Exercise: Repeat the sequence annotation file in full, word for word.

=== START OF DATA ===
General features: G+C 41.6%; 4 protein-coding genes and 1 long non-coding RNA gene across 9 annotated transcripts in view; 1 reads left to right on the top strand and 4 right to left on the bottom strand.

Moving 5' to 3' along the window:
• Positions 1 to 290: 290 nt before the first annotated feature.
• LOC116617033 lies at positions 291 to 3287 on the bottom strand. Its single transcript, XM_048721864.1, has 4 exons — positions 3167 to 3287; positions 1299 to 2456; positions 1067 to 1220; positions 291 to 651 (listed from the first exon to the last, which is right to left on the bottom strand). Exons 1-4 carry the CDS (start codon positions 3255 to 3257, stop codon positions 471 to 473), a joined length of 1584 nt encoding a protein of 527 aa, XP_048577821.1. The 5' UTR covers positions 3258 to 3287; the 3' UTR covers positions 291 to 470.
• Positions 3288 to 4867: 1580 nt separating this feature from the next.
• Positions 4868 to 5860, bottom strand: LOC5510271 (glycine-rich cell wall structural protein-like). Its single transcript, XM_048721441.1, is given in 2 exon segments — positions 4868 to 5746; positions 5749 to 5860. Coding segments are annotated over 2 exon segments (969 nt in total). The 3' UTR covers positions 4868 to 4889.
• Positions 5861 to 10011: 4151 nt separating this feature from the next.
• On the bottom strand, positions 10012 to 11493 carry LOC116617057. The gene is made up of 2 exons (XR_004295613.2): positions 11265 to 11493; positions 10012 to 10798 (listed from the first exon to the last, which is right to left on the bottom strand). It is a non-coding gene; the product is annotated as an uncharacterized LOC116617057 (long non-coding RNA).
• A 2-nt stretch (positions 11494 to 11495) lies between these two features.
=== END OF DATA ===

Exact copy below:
General features: G+C 41.6%; 4 protein-coding genes and 1 long non-coding RNA gene across 9 annotated transcripts in view; 1 reads left to right on the top strand and 4 right to left on the bottom strand.

Moving 5' to 3' along the window:
• Positions 1 to 290: 290 nt before the first annotated feature.
• LOC116617033 lies at positions 291 to 3287 on the bottom strand. Its single transcript, XM_048721864.1, has 4 exons — positions 3167 to 3287; positions 1299 to 2456; positions 1067 to 1220; positions 291 to 651 (listed from the first exon to the last, which is right to left on the bottom strand). Exons 1-4 carry the CDS (start codon positions 3255 to 3257, stop codon positions 471 to 473), a joined length of 1584 nt encoding a protein of 527 aa, XP_048577821.1. The 5' UTR covers positions 3258 to 3287; the 3' UTR covers positions 291 to 470.
• Positions 3288 to 4867: 1580 nt separating this feature from the next.
• Positions 4868 to 5860, bottom strand: LOC5510271 (glycine-rich cell wall structural protein-like). Its single transcript, XM_048721441.1, is given in 2 exon segments — positions 4868 to 5746; positions 5749 to 5860. Coding segments are annotated over 2 exon segments (969 nt in total). The 3' UTR covers positions 4868 to 4889.
• Positions 5861 to 10011: 4151 nt separating this feature from the next.
• On the bottom strand, positions 10012 to 11493 carry LOC116617057. The gene is made up of 2 exons (XR_004295613.2): positions 11265 to 11493; positions 10012 to 10798 (listed from the first exon to the last, which is right to left on the bottom strand). It is a non-coding gene; the product is annotated as an uncharacterized LOC116617057 (long non-coding RNA).
• A 2-nt stretch (positions 11494 to 11495) lies between these two features.